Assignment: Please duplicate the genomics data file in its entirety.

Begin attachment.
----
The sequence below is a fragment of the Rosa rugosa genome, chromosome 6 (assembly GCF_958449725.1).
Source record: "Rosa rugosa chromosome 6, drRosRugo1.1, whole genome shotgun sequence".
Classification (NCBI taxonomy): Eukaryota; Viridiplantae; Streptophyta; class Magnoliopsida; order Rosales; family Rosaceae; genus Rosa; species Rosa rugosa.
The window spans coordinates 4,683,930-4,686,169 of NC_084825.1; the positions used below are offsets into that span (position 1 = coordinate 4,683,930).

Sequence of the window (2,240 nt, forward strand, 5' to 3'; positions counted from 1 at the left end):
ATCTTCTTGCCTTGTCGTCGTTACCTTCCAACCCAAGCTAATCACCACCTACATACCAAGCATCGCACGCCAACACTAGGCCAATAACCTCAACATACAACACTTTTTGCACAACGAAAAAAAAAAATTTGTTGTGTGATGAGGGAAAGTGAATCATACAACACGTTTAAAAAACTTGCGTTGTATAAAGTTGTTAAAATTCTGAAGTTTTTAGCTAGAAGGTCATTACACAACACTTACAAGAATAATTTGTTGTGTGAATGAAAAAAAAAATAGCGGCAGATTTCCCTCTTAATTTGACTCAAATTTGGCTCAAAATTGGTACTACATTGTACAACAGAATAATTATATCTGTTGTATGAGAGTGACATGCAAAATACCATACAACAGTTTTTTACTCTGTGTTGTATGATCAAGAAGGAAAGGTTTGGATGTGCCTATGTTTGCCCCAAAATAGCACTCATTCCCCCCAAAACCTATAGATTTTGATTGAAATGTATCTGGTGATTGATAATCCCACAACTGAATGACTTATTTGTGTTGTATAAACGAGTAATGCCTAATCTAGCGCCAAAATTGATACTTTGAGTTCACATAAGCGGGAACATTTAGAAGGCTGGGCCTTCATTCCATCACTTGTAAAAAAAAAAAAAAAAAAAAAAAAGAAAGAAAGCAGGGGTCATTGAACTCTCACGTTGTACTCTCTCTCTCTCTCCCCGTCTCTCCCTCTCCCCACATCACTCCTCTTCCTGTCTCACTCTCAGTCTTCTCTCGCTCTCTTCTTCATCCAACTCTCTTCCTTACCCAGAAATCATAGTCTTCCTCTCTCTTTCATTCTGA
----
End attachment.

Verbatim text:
The sequence below is a fragment of the Rosa rugosa genome, chromosome 6 (assembly GCF_958449725.1).
Source record: "Rosa rugosa chromosome 6, drRosRugo1.1, whole genome shotgun sequence".
Classification (NCBI taxonomy): Eukaryota; Viridiplantae; Streptophyta; class Magnoliopsida; order Rosales; family Rosaceae; genus Rosa; species Rosa rugosa.
The window spans coordinates 4,683,930-4,686,169 of NC_084825.1; the positions used below are offsets into that span (position 1 = coordinate 4,683,930).

Sequence of the window (2,240 nt, forward strand, 5' to 3'; positions counted from 1 at the left end):
ATCTTCTTGCCTTGTCGTCGTTACCTTCCAACCCAAGCTAATCACCACCTACATACCAAGCATCGCACGCCAACACTAGGCCAATAACCTCAACATACAACACTTTTTGCACAACGAAAAAAAAAAATTTGTTGTGTGATGAGGGAAAGTGAATCATACAACACGTTTAAAAAACTTGCGTTGTATAAAGTTGTTAAAATTCTGAAGTTTTTAGCTAGAAGGTCATTACACAACACTTACAAGAATAATTTGTTGTGTGAATGAAAAAAAAAATAGCGGCAGATTTCCCTCTTAATTTGACTCAAATTTGGCTCAAAATTGGTACTACATTGTACAACAGAATAATTATATCTGTTGTATGAGAGTGACATGCAAAATACCATACAACAGTTTTTTACTCTGTGTTGTATGATCAAGAAGGAAAGGTTTGGATGTGCCTATGTTTGCCCCAAAATAGCACTCATTCCCCCCAAAACCTATAGATTTTGATTGAAATGTATCTGGTGATTGATAATCCCACAACTGAATGACTTATTTGTGTTGTATAAACGAGTAATGCCTAATCTAGCGCCAAAATTGATACTTTGAGTTCACATAAGCGGGAACATTTAGAAGGCTGGGCCTTCATTCCATCACTTGTAAAAAAAAAAAAAAAAAAAAAAAAGAAAGAAAGCAGGGGTCATTGAACTCTCACGTTGTACTCTCTCTCTCTCTCCCCGTCTCTCCCTCTCCCCACATCACTCCTCTTCCTGTCTCACTCTCAGTCTTCTCTCGCTCTCTTCTTCATCCAACTCTCTTCCTTACCCAGAAATCATAGTCTTCCTCTCTCTTTCATTCTGA